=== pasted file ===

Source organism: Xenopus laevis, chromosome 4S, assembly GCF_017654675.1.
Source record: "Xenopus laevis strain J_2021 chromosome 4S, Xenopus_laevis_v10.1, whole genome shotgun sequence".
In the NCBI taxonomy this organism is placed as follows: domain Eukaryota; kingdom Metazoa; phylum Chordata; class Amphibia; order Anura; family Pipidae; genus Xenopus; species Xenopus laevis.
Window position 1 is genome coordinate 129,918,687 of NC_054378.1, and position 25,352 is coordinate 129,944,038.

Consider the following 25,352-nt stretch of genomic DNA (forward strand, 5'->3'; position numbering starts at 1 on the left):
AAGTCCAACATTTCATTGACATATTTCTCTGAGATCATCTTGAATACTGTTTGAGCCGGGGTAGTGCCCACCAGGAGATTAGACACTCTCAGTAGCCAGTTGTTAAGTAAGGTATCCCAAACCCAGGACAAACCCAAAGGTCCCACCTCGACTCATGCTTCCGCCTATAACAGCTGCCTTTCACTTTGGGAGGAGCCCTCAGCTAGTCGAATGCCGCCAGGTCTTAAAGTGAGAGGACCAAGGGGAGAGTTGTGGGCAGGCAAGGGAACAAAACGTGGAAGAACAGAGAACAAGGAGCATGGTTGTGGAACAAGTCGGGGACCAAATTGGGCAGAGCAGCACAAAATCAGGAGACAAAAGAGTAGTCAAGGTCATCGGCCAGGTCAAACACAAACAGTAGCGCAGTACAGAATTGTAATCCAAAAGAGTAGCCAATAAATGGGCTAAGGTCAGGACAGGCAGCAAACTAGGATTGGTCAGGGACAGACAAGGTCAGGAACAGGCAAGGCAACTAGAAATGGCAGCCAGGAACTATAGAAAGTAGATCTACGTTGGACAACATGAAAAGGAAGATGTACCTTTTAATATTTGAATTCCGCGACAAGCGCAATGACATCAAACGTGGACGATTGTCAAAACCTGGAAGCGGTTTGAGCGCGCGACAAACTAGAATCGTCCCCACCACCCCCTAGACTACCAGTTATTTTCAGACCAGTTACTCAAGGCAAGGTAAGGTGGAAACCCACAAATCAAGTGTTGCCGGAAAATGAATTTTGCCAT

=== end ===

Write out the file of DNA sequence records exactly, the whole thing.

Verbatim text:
Source organism: Xenopus laevis, chromosome 4S, assembly GCF_017654675.1.
Source record: "Xenopus laevis strain J_2021 chromosome 4S, Xenopus_laevis_v10.1, whole genome shotgun sequence".
In the NCBI taxonomy this organism is placed as follows: domain Eukaryota; kingdom Metazoa; phylum Chordata; class Amphibia; order Anura; family Pipidae; genus Xenopus; species Xenopus laevis.
Window position 1 is genome coordinate 129,918,687 of NC_054378.1, and position 25,352 is coordinate 129,944,038.

Consider the following 25,352-nt stretch of genomic DNA (forward strand, 5'->3'; position numbering starts at 1 on the left):
AAGTCCAACATTTCATTGACATATTTCTCTGAGATCATCTTGAATACTGTTTGAGCCGGGGTAGTGCCCACCAGGAGATTAGACACTCTCAGTAGCCAGTTGTTAAGTAAGGTATCCCAAACCCAGGACAAACCCAAAGGTCCCACCTCGACTCATGCTTCCGCCTATAACAGCTGCCTTTCACTTTGGGAGGAGCCCTCAGCTAGTCGAATGCCGCCAGGTCTTAAAGTGAGAGGACCAAGGGGAGAGTTGTGGGCAGGCAAGGGAACAAAACGTGGAAGAACAGAGAACAAGGAGCATGGTTGTGGAACAAGTCGGGGACCAAATTGGGCAGAGCAGCACAAAATCAGGAGACAAAAGAGTAGTCAAGGTCATCGGCCAGGTCAAACACAAACAGTAGCGCAGTACAGAATTGTAATCCAAAAGAGTAGCCAATAAATGGGCTAAGGTCAGGACAGGCAGCAAACTAGGATTGGTCAGGGACAGACAAGGTCAGGAACAGGCAAGGCAACTAGAAATGGCAGCCAGGAACTATAGAAAGTAGATCTACGTTGGACAACATGAAAAGGAAGATGTACCTTTTAATATTTGAATTCCGCGACAAGCGCAATGACATCAAACGTGGACGATTGTCAAAACCTGGAAGCGGTTTGAGCGCGCGACAAACTAGAATCGTCCCCACCACCCCCTAGACTACCAGTTATTTTCAGACCAGTTACTCAAGGCAAGGTAAGGTGGAAACCCACAAATCAAGTGTTGCCGGAAAATGAATTTTGCCAT